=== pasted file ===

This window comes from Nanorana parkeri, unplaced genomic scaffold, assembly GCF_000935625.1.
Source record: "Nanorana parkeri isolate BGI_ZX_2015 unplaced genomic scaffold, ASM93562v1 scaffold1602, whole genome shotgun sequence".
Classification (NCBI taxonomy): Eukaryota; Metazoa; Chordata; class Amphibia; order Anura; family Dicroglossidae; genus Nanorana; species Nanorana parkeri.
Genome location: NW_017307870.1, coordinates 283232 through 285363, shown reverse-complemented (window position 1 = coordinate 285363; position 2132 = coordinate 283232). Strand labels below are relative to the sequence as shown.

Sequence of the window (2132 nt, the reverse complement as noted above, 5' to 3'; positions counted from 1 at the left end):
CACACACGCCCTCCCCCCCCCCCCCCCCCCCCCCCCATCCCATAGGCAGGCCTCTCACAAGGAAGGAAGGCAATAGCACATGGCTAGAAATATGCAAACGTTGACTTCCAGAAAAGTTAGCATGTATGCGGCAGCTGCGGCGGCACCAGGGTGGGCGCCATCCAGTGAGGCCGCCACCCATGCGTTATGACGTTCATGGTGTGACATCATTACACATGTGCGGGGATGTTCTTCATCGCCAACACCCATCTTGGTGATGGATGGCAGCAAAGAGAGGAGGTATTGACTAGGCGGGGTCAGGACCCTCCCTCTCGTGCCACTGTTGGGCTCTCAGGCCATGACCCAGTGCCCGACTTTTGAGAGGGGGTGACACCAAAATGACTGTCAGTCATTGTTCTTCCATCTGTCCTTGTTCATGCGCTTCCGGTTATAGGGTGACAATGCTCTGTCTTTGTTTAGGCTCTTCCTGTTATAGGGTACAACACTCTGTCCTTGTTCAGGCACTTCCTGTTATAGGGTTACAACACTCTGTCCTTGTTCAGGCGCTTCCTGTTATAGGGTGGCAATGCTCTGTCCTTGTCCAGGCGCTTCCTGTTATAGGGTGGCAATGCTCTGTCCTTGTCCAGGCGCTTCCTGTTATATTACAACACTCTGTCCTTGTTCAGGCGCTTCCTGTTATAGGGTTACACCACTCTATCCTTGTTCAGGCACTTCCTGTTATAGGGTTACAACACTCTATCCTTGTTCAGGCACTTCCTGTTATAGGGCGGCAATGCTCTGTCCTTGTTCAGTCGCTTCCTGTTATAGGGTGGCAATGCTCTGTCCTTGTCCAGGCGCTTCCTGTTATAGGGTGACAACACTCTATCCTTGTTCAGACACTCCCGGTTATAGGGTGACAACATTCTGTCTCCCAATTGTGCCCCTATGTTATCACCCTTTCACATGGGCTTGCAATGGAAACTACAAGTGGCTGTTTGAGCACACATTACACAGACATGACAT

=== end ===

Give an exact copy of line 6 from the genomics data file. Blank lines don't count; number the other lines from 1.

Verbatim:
CACACACGCCCTCCCCCCCCCCCCCCCCCCCCCCCCATCCCATAGGCAGGCCTCTCACAAGGAAGGAAGGCAATAGCACATGGCTAGAAATATGCAAACGTTGACTTCCAGAAAAGTTAGCATGTATGCGGCAGCTGCGGCGGCACCAGGGTGGGCGCCATCCAGTGAGGCCGCCACCCATGCGTTATGACGTTCATGGTGTGACATCATTACACATGTGCGGGGATGTTCTTCATCGCCAACACCCATCTTGGTGATGGATGGCAGCAAAGAGAGGAGGTATTGACTAGGCGGGGTCAGGACCCTCCCTCTCGTGCCACTGTTGGGCTCTCAGGCCATGACCCAGTGCCCGACTTTTGAGAGGGGGTGACACCAAAATGACTGTCAGTCATTGTTCTTCCATCTGTCCTTGTTCATGCGCTTCCGGTTATAGGGTGACAATGCTCTGTCTTTGTTTAGGCTCTTCCTGTTATAGGGTACAACACTCTGTCCTTGTTCAGGCACTTCCTGTTATAGGGTTACAACACTCTGTCCTTGTTCAGGCGCTTCCTGTTATAGGGTGGCAATGCTCTGTCCTTGTCCAGGCGCTTCCTGTTATAGGGTGGCAATGCTCTGTCCTTGTCCAGGCGCTTCCTGTTATATTACAACACTCTGTCCTTGTTCAGGCGCTTCCTGTTATAGGGTTACACCACTCTATCCTTGTTCAGGCACTTCCTGTTATAGGGTTACAACACTCTATCCTTGTTCAGGCACTTCCTGTTATAGGGCGGCAATGCTCTGTCCTTGTTCAGTCGCTTCCTGTTATAGGGTGGCAATGCTCTGTCCTTGTCCAGGCGCTTCCTGTTATAGGGTGACAACACTCTATCCTTGTTCAGACACTCCCGGTTATAGGGTGACAACATTCTGTCTCCCAATTGTGCCCCTATGTTATCACCCTTTCACATGGGCTTGCAATGGAAACTACAAGTGGCTGTTTGAGCACACATTACACAGACATGACAT